Mireia Gomez i Martínez

Thesis Title: Linguistic Hospitality in Contexts of Complex Linguistic Diversity: Exploring the Catalan “Aula d’Acollida” from a Comparative Perspective

Bio: Mireia's main areas of research are sociolinguistics, language planning and policy, and minority languages. She is currently working on school language planning in terms of inclusion and multilingualism, with a comparative focus on the role of minoritized languages in language hospitality programmes in contexts of complex linguistic diversity. Thus, her main objective is to describe and evaluate the practices applied in the school systems of Catalonia and Ireland in relation to linguistic hospitality, taking these as case studies.

Roksana Niewadzisz

Thesis Title: Post Human embodiment of zoomorphic folk tales: power and transformation beyond ‘lethal binaries’

Bio: Roksana Niewadzisz is a polylingual artist and a researcher with an academic background in Theatre, Translations and Art History. Currently she is developing a multidisciplinary practice-based PhD project across the Department of Theatre and the Department of Spanish, Portuguese and Latin American Studies at the University College Cork for which she was awarded the 2021 Government of Ireland Postgraduate Scholarship. For the last five years Roksana has developed a variety of multidisciplinary, multilinguistic performative and audio-visual projects presented during international conferences, symposiums and events, such as: IFTR Shifting Places, ‘Out of Wings Forum’ at King’s College in London, ‘Fabulation for Future’ and ‘How to become a Posthuman’ at the Film University Babelsberg, ‘Performing Translation’, ‘Reading in Translation’ and ‘Radical Translation(s)/Translating the Radical’ at the UCC, 68th Annual AHGBI Conference at the UDC/Trinity in Dublin, ‘Global Water Dances Cork’ and the ‘Refugee Week’ at the UCC. She also contributed with her reflective text to the publication: The Coastal Atlas of Ireland (2021). For over eighteen years she has been developing her skills as audio-visual artist, performer, stage director and actress training, devising work and performing in several countries and has developed fluency in four languages: Polish, English, Spanish, and Italian.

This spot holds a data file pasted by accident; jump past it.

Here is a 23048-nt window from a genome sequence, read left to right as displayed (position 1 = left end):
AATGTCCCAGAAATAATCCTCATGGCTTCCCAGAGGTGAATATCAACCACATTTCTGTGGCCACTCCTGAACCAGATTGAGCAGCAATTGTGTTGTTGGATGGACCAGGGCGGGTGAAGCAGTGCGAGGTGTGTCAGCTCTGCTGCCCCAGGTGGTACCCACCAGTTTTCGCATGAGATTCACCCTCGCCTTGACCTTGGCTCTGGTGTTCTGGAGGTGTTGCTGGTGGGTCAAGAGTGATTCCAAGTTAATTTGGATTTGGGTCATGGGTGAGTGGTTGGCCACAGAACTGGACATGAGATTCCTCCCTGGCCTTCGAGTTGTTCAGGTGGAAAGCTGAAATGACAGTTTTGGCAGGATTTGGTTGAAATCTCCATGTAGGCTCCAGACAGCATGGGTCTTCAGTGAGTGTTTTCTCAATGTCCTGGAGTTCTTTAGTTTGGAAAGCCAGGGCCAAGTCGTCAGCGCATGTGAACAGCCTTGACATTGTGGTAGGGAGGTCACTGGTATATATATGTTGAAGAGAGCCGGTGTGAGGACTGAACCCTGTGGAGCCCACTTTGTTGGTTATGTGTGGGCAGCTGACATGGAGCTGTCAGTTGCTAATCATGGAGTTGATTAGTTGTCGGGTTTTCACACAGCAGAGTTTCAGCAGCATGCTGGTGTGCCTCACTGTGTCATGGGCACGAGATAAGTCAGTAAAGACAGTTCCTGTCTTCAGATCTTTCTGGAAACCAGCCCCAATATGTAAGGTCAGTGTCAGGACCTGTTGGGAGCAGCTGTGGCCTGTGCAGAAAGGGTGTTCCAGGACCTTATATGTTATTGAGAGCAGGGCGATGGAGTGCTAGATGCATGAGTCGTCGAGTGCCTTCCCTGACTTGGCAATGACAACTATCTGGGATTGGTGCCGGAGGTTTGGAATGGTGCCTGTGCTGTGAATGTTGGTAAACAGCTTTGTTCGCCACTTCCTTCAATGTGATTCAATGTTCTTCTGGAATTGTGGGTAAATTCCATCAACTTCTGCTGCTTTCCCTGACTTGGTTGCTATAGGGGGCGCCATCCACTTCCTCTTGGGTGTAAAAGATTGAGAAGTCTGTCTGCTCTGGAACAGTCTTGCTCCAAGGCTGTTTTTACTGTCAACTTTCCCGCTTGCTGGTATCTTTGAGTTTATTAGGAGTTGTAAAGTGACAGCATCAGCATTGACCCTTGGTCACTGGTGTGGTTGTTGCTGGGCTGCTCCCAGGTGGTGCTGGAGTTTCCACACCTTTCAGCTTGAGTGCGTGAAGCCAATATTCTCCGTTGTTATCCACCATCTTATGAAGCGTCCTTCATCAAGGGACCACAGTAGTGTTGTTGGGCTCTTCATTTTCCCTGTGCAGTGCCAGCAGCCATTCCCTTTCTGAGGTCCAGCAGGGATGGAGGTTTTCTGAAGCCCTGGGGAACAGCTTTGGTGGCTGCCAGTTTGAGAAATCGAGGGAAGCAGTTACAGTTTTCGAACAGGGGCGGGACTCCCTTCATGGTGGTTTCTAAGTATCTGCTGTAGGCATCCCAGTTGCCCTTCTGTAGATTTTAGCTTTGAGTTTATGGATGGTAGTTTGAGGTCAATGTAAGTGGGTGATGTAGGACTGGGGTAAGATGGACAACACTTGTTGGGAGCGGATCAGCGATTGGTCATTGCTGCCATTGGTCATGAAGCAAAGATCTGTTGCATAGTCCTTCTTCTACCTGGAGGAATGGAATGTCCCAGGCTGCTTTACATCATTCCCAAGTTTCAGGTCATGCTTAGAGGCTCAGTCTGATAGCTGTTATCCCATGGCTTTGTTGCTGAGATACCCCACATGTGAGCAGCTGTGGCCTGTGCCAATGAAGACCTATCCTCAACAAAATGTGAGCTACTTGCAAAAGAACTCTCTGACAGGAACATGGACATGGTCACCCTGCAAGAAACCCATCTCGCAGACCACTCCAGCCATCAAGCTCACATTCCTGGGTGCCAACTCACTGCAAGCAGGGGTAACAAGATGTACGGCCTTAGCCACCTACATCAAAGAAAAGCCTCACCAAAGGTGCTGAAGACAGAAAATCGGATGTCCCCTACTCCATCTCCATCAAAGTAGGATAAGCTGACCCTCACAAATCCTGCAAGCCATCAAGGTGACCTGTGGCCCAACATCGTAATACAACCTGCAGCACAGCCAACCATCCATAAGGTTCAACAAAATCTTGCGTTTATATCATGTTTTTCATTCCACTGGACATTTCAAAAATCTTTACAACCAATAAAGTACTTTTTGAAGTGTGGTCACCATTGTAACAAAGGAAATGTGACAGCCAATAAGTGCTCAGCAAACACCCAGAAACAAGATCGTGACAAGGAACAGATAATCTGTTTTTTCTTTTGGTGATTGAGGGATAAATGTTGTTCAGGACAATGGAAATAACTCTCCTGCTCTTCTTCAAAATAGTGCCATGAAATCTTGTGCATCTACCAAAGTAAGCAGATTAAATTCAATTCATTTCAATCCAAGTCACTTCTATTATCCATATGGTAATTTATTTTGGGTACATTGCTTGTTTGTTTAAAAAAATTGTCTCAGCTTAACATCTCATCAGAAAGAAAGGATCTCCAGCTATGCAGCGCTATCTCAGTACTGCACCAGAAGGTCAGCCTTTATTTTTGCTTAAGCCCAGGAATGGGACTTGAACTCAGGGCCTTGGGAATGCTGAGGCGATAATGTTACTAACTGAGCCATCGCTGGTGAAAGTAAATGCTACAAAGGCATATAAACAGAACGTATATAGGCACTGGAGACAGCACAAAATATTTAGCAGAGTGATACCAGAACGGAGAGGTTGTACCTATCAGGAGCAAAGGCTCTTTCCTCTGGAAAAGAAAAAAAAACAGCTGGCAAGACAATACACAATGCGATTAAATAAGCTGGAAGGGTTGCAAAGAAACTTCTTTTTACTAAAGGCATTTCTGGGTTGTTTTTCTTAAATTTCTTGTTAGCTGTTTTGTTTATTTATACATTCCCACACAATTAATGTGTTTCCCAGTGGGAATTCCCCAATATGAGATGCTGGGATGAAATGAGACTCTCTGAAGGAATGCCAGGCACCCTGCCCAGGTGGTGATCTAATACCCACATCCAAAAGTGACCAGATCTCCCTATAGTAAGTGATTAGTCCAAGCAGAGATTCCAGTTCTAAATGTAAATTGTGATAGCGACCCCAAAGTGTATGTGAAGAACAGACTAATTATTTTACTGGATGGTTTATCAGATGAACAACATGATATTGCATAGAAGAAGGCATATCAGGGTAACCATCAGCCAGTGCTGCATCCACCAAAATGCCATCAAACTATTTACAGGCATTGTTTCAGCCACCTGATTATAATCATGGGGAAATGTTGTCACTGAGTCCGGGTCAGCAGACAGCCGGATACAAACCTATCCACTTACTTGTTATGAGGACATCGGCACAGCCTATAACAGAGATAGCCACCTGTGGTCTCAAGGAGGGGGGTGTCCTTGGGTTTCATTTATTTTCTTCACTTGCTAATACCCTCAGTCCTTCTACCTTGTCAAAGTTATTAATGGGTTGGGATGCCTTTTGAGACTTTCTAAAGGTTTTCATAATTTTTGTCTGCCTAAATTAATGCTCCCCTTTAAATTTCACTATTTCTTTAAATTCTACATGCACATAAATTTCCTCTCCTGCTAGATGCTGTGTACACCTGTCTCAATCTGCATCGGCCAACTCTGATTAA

Sara Helin-Long

Thesis Title: A Bodily Approach to Memory in the Anthropocene: An Analysis of Patricio Guzmán's Triptych (2010-2020)

Bio: Sara is a PhD candidate in the Spanish, Portuguese, and Latin American Studies Department at the University College Cork. She completed a Master’s in Heritage and Memory Studies at the University of Amsterdam. Her research focuses on three documentary films by Chilean filmmaker Patricio Guzman. She explores the convergence of Memory Studies, the Anthropocene, and post-dictatorship memory in Chile in Nostalgia for the Light (2010), The Pearl Button (2015), and The Cordillera of Dreams (2020).